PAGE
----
How is lymphedema prevented following breast cancer surgery?

Updated: Mar 24, 2021
  • Author: Robert A Schwartz, MD, MPH; Chief Editor: William D James, MD  more...
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Results from a randomized, single-blind, controlled trial suggested that in trying to prevent arm lymphedema, manual lymph drainage with instructional guidelines and an exercise program does not provide significantly better results than an exercise program and guidelines alone do after axillary lymph node dissection for breast cancer. According to the investigators, triple therapy (manual drainage, guidelines, exercise) was not likely to produce medium to large effects in the short-term. [34, 87]

In contrast, however, a randomized, single-blind, clinical trial by Torres et al indicated that in women who have undergone breast cancer surgery, early physiotherapy may help to prevent postoperative secondary lymphedema for at least 1 year. The study included 116 women (patients who did or did not receive early physiotherapy) who had undergone breast cancer surgery involving dissection of the ancillary lymph nodes.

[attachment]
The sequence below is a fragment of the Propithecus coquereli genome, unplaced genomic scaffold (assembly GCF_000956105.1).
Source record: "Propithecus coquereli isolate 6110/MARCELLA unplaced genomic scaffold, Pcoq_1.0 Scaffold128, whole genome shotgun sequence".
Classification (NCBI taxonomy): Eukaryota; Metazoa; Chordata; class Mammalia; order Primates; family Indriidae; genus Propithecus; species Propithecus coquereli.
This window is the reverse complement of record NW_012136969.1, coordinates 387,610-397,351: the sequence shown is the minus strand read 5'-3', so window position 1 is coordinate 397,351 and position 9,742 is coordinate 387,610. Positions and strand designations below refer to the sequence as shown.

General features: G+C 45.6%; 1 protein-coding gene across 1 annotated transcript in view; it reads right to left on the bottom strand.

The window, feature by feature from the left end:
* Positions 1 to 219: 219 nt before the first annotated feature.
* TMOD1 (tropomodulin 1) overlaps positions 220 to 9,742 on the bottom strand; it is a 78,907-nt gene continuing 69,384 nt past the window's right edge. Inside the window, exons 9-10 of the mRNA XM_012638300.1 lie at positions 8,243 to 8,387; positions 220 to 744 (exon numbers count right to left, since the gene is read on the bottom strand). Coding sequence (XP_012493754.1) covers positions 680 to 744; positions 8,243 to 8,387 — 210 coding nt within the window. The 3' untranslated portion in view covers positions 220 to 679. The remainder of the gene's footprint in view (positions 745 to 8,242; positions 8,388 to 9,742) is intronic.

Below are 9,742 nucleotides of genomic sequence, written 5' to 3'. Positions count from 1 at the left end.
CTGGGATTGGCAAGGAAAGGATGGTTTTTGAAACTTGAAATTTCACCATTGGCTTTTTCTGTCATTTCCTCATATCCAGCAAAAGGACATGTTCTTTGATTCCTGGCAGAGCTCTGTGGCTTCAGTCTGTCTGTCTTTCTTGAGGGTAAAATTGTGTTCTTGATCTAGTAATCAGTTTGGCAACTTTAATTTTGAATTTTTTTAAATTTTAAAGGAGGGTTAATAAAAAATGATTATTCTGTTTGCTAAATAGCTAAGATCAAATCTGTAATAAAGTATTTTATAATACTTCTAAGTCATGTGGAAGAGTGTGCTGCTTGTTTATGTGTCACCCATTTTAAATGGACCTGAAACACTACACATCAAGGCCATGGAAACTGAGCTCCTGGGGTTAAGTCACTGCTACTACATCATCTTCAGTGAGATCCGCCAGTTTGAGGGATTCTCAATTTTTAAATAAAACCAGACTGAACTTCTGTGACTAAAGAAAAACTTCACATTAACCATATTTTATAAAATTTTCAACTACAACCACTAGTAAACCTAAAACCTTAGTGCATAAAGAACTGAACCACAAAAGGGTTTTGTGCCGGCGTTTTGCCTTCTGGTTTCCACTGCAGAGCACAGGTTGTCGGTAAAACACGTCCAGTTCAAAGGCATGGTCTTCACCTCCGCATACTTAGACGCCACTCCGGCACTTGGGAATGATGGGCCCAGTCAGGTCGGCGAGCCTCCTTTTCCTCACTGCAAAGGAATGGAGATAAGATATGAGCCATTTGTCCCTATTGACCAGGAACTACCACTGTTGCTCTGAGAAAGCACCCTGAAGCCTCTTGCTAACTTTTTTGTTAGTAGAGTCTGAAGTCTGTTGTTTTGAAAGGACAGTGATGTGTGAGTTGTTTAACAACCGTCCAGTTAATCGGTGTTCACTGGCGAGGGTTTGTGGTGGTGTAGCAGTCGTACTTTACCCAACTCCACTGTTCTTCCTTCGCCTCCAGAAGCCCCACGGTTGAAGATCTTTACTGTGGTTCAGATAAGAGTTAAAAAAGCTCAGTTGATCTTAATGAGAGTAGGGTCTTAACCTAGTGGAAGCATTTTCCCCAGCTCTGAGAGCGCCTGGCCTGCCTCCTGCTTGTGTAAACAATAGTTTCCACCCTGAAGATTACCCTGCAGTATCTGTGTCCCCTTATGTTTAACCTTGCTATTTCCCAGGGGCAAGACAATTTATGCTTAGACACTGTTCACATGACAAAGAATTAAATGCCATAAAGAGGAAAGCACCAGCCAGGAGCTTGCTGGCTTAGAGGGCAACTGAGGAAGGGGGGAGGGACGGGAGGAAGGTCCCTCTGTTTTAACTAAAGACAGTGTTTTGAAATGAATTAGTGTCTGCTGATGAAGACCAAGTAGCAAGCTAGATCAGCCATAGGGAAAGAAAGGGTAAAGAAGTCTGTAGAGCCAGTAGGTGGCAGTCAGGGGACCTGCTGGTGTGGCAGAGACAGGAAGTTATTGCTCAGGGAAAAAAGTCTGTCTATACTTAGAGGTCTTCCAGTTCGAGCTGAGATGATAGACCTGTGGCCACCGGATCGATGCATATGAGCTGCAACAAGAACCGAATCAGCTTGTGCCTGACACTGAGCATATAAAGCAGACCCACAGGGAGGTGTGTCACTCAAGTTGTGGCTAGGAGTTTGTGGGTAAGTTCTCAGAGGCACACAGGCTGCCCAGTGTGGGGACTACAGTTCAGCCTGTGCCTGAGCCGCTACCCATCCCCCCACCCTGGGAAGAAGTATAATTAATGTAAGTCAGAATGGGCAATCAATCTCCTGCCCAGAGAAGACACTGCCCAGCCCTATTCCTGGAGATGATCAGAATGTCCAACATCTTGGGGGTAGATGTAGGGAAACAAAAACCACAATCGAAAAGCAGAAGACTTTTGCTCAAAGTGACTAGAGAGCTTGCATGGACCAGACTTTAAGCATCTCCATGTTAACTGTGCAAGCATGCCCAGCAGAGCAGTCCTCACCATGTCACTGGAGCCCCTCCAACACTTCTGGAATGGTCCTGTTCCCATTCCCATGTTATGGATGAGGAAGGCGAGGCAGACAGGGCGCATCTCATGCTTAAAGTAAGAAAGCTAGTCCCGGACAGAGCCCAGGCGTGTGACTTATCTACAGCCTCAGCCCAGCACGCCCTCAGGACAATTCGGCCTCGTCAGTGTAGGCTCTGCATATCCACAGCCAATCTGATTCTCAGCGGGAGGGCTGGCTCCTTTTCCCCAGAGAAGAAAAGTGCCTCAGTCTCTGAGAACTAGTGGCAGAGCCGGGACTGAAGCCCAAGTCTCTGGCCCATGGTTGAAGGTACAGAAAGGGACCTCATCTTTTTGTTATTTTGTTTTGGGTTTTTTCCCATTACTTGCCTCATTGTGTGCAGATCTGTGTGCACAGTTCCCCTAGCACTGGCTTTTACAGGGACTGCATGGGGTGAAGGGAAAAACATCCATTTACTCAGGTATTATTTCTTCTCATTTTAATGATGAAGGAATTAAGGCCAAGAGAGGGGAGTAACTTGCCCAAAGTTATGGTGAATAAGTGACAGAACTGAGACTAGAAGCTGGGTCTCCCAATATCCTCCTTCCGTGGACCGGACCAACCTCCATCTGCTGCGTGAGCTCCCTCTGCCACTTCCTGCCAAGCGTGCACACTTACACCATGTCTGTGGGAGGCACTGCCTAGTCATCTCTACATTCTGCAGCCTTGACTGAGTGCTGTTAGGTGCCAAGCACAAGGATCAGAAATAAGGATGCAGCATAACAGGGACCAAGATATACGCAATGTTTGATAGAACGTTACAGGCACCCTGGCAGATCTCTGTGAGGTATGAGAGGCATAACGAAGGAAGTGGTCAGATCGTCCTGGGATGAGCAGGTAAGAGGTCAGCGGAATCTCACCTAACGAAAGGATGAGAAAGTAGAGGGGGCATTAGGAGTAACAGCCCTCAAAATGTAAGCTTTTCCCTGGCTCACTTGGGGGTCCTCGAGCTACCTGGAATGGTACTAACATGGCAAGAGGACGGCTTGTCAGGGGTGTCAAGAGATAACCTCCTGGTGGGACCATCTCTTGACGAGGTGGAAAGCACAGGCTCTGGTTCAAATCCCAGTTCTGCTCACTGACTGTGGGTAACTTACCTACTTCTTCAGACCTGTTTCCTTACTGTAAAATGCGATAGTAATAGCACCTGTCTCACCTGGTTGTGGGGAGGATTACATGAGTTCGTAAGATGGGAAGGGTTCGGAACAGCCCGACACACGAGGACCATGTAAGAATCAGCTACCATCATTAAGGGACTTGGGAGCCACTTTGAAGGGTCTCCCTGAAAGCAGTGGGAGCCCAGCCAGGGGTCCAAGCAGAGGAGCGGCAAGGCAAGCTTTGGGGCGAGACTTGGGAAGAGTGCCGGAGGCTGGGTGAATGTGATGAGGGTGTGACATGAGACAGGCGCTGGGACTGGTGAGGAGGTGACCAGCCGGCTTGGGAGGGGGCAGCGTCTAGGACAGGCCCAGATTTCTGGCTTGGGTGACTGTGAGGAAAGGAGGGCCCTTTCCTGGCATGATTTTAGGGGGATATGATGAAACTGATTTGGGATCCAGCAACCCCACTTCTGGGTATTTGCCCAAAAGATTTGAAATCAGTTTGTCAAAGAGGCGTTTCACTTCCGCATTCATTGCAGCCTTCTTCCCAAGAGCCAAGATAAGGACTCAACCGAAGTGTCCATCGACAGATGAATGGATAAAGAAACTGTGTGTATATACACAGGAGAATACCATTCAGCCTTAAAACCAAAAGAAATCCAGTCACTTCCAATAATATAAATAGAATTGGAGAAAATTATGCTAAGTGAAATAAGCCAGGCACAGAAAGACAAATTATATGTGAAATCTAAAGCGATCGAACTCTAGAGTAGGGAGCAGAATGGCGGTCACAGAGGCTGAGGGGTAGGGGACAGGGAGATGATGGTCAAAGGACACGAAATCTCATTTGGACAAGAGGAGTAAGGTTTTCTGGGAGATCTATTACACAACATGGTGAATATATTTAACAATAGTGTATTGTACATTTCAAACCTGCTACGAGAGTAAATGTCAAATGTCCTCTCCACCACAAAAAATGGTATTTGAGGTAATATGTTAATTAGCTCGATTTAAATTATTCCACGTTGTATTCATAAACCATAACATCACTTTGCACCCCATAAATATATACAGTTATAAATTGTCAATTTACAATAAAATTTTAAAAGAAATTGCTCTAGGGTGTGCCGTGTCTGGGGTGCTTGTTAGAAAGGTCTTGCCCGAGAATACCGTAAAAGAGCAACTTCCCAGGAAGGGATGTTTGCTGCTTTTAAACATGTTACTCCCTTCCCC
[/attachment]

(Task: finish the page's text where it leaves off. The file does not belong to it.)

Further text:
In the early physiotherapy group, treatment included manual lymph drainage, scar tissue massage, and progressive active and action-assisted shoulder exercises. At 1-year follow-up, the authors found that 25% of patients (14 patients) in the control group had developed secondary lymphedema, compared with 7% of patients (4 patients) in the early physiotherapy group. [88, 89]

One study has suggested that some patients have a genetic predisposition to develop lymphedema after breast cancer treatment. [90, 91] Other risk factors identified in this study were advanced cancer at the time of diagnosis, increased number of lymph nodes removed, and high body mass index.

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